LEXINGTON Ky. - With NCAA schools limited to 11.7 scholarships for its 35-man roster, head coaches have to get creative to find impact talent on their roster. That puts finding legitimate two-way players highly important to building a successful program.
Kentucky’s talent-laced roster is boasted by sophomore left-handed pitcher and first baseman A.J. Reed, who became the first UK player to ever earn consensus freshman All-America honors.
The 6-foot-4, 245-pound southpaw had a dominating season as a freshman, immediately stepping into the deep UK pitching staff as one of the best arms on the team.
After belting a grand slam in his first collegiate at bat at Cliff Hagan Stadium, Reed quickly became a middle-of-the-order presence in the batting order. After making a midweek start against Wright State, Reed became the first player in program history to start on the mound and hit No. 4 in the batting order.
Being one of the top players in the Southeastern Conference is challenging enough but being one of the top hitters and pitchers in the best league in America comes with some unique challenges.
“Just like anything in sports, it is going to be a challenge,” Reed said of playing both ways. “Because I have been doing it for so long, I know how to separate the two and I may not be as good as I will next year or in years to come but I think right now I have a good idea about how to manage my time to make sure I spend enough time with each one to optimize my skill level.”
The 2011 Indiana High School Player of the Year, Reed was a 25th round pick out of Terre Haute South by the New York Mets, before deciding to attend Kentucky. It did not take long for the UK coaching staff to realize the kind of force Reed could be on the mound and at the plate, comparing him favorably to Florida two-way All-American Brian Johnson.
As a freshman Reed hit .300 with nine doubles, four homers and ranked second on the team with 43 RBI. On the mound, he went 5-3 with a 2.52 ERA in 53.2 innings, walking only nine and striking out 51. Reed earned a spot as a semifinalist for the John Olerud Two-Way Player of the Year Award, given to the nation’s top dual-threat player. He also earned All-SEC Freshman Team honors as the DH and at first base.
He led UK in hitting against SEC opponents, batting .324 against the nation’s best league and served notice to the under-educated SEC baseball fan with his appearance in the SEC Tournament opener vs. Ole Miss. Reed faced off with Ole Miss All-America righty Bobby Wahl in his first start against a league foe, tossing 5.2 shutout innings and going 4-for-4 as the clean-up hitter with the game-winning solo home off Wahl.
His heroics in Hoover, Ala., as the SEC Tournament was just the beginning for Reed, who would turn in a staggering outing in the opener of the NCAA Tournament in perilous Gary, Ind., against No. 25 Kent State. After playing the first nine innings as the DH, Reed shifted to first base after a pinch runner was used in the bottom of the ninth inning for slugger Luke Maile. He played the next three innings at first base while closer Trevor Gott worked a career-long four innings. Despite coach Gary Henderson’s desire to use Reed as UK’s fourth starter in the tournament, Reed got the call to take over for Gott in the 13th inning.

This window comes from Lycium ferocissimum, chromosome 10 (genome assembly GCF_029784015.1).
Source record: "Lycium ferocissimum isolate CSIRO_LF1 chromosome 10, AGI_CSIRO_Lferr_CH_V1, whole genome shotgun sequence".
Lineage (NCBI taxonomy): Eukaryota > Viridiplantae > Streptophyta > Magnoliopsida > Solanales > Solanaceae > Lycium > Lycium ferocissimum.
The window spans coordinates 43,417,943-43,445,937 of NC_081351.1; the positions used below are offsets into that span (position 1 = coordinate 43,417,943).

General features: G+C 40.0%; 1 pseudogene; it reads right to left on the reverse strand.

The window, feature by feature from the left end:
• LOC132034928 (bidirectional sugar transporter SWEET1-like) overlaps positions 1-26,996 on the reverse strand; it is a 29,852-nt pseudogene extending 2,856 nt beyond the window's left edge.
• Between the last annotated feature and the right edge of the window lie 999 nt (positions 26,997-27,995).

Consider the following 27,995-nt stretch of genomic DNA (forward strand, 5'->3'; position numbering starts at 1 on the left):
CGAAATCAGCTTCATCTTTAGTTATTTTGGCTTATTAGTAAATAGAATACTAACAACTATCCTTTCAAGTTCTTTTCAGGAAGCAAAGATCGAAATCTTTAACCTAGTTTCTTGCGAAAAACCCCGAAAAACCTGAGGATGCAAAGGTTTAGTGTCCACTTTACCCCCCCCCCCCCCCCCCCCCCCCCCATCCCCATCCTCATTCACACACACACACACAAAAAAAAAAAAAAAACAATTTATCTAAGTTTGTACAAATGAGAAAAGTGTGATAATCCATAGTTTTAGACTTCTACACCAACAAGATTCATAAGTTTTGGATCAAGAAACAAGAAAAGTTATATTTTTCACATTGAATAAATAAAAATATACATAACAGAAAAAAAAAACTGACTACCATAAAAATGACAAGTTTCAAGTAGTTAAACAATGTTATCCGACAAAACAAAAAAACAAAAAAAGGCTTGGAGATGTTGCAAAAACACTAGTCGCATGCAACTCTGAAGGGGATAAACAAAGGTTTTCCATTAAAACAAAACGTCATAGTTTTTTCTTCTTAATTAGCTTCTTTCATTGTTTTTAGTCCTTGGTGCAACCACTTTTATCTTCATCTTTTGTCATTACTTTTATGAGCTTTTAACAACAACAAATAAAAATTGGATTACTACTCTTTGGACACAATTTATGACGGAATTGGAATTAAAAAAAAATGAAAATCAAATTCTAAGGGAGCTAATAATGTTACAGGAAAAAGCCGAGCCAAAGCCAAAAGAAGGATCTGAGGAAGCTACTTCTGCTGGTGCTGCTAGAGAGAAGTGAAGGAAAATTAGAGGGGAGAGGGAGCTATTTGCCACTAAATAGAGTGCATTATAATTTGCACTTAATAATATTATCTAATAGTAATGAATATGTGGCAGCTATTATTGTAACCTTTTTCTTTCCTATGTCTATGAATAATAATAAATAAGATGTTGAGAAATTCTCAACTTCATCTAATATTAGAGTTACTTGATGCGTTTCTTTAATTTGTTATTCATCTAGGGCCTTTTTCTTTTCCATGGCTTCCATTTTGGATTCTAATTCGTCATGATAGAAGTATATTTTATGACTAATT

His outing was surreal, as Reed carved through the Kent State lineup with his fastball and slider with the weight of the season on his shoulders. He put on a competitive show on the bump, while also hitting at No. 5 in the order. After a single with no outs in the 18th inning, Reed had the chance to score the walk-off run on Michael Williams double off the wall. While rounding third, Reed was visibly halted by cramps in his calves, getting tagged out just before winning the game at the plate.
“Pitching wise, I thought it was the coolest thing I have ever done,” Reed said about the 21-inning game. “Being out there in the 17th and 18th inning and just thinking about if this game was ever going to end. Even though we lost the game it was a great experience to know that our team can battle for that long. I was having a blast with it; I was out there smiling the whole time. It was just a lot of fun for me and the guys.”
After UK’s NCAA Tournament run ended in Gary, Reed became one of a NCAA leading nine UK players to travel to the Cape Cod League or join Team USA. Reed had a dominating summer on the mound in the Cape, ranking third in the circuit with a 2.32 ERA in eight starts and 42.2 innings.
“I really enjoyed the baseball. Playing against all the best players from around the country, playing with the guys on my team - we had some really incredible hitters on our team,” Reed said about the Cape Cod League experience. “Some guys that I was glad I was playing with and not against this summer. It was just a great experience to go out there and see how my talents compared to other players and see some players from schools that we didn’t get to play against in the season. I was just really grateful for the opportunity.”
After his dominating summer, Reed picked up where he left off in the fall, becoming a consistent force on the mound and leading the Wildcats in homers with an improved all-fields approach. His improvement has not been limited to on the field, as Reed has taken an increased leadership role as one of the talented veterans on a UK team that earns repeated praise for its chemistry.
“We went through a program before the 2012 season started to build our team chemistry,” Reed said. “Honestly we were a close team before that. It was unbelievable how close we all are. No one has any problems with each other. We all just want what was best for each other and the team.”